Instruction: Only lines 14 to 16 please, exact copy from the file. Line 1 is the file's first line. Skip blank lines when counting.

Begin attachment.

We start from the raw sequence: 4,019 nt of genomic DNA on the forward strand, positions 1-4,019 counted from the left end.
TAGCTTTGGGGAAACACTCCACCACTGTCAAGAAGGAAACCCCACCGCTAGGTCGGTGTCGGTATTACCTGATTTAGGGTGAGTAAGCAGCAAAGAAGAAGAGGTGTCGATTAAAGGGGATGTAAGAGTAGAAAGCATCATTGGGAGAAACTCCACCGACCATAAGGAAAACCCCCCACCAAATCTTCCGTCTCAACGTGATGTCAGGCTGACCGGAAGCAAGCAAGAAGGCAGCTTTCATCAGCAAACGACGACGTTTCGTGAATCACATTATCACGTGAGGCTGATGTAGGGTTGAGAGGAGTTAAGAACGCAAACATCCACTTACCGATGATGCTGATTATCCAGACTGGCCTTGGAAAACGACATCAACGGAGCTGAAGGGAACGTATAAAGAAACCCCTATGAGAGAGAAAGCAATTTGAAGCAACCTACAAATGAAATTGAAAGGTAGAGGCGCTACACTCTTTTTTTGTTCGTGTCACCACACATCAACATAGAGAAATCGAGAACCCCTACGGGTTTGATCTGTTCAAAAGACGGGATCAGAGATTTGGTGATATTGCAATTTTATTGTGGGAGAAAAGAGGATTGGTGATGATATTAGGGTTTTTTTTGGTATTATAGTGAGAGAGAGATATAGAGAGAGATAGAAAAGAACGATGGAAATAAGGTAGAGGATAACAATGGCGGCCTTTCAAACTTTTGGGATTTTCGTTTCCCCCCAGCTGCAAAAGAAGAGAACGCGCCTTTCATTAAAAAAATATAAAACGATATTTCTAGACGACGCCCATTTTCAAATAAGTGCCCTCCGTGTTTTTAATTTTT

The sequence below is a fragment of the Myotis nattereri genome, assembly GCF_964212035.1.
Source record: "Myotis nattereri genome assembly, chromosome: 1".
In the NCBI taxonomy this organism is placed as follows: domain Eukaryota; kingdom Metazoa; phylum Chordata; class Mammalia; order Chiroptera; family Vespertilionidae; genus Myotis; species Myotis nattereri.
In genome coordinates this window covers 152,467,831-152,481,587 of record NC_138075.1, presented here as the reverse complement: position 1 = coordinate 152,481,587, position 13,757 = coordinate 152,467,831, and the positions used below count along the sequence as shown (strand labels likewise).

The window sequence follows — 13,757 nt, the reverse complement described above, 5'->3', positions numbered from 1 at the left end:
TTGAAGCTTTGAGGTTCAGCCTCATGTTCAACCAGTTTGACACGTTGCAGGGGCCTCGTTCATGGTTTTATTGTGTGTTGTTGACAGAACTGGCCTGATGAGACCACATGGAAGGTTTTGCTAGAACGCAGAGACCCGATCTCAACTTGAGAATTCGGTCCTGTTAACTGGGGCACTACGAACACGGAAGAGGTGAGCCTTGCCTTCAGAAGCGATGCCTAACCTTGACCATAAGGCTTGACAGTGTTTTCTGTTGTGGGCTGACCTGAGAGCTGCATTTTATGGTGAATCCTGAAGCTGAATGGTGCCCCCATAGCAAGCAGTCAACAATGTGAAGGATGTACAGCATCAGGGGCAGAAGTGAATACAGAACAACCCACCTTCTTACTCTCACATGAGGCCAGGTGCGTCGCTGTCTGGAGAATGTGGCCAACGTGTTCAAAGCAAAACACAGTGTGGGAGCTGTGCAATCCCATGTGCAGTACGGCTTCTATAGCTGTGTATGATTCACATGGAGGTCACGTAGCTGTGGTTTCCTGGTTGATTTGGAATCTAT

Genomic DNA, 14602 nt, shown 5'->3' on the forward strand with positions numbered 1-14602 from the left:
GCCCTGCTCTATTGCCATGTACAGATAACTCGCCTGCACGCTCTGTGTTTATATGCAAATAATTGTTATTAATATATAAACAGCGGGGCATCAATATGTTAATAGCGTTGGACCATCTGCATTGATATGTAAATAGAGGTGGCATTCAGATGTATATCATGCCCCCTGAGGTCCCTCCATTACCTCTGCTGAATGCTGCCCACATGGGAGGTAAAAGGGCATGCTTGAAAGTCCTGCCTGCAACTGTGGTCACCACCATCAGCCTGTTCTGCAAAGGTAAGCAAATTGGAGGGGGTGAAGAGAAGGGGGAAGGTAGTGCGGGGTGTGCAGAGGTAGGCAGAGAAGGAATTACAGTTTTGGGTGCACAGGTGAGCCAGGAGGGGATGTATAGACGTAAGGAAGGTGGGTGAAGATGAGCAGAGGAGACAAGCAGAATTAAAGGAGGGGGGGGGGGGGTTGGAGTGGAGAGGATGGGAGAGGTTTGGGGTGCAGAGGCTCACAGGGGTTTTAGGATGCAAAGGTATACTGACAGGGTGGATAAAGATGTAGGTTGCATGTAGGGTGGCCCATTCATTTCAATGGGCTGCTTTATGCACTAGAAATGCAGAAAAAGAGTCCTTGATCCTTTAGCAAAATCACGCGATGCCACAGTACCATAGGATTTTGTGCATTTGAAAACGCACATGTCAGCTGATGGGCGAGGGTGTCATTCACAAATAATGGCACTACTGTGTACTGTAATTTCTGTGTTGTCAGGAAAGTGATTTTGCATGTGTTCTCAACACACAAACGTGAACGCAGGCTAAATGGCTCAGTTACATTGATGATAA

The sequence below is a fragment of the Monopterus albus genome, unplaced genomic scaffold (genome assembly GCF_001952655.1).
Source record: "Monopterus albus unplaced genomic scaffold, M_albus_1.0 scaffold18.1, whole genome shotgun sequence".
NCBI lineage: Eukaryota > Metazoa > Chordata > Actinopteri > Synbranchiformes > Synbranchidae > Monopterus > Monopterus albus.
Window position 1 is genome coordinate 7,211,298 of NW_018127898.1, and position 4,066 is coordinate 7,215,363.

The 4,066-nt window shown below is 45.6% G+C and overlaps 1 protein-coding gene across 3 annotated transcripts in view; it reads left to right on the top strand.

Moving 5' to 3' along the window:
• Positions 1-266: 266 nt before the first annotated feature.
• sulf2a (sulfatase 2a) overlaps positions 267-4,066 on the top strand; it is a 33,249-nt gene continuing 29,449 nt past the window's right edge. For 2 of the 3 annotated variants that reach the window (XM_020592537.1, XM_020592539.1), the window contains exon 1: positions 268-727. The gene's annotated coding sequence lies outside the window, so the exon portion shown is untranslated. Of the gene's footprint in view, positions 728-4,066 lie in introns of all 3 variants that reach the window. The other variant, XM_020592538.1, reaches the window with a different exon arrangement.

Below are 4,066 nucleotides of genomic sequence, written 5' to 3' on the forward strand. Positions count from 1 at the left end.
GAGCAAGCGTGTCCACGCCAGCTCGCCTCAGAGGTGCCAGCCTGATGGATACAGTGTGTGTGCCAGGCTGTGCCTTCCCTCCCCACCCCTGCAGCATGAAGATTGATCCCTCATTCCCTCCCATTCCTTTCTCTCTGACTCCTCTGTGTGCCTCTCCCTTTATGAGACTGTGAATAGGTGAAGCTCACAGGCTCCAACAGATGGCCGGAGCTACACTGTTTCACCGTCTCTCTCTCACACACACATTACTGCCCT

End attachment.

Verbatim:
Window position 1 is genome coordinate 7,211,298 of NW_018127898.1, and position 4,066 is coordinate 7,215,363.

The 4,066-nt window shown below is 45.6% G+C and overlaps 1 protein-coding gene across 3 annotated transcripts in view; it reads left to right on the top strand.

Moving 5' to 3' along the window: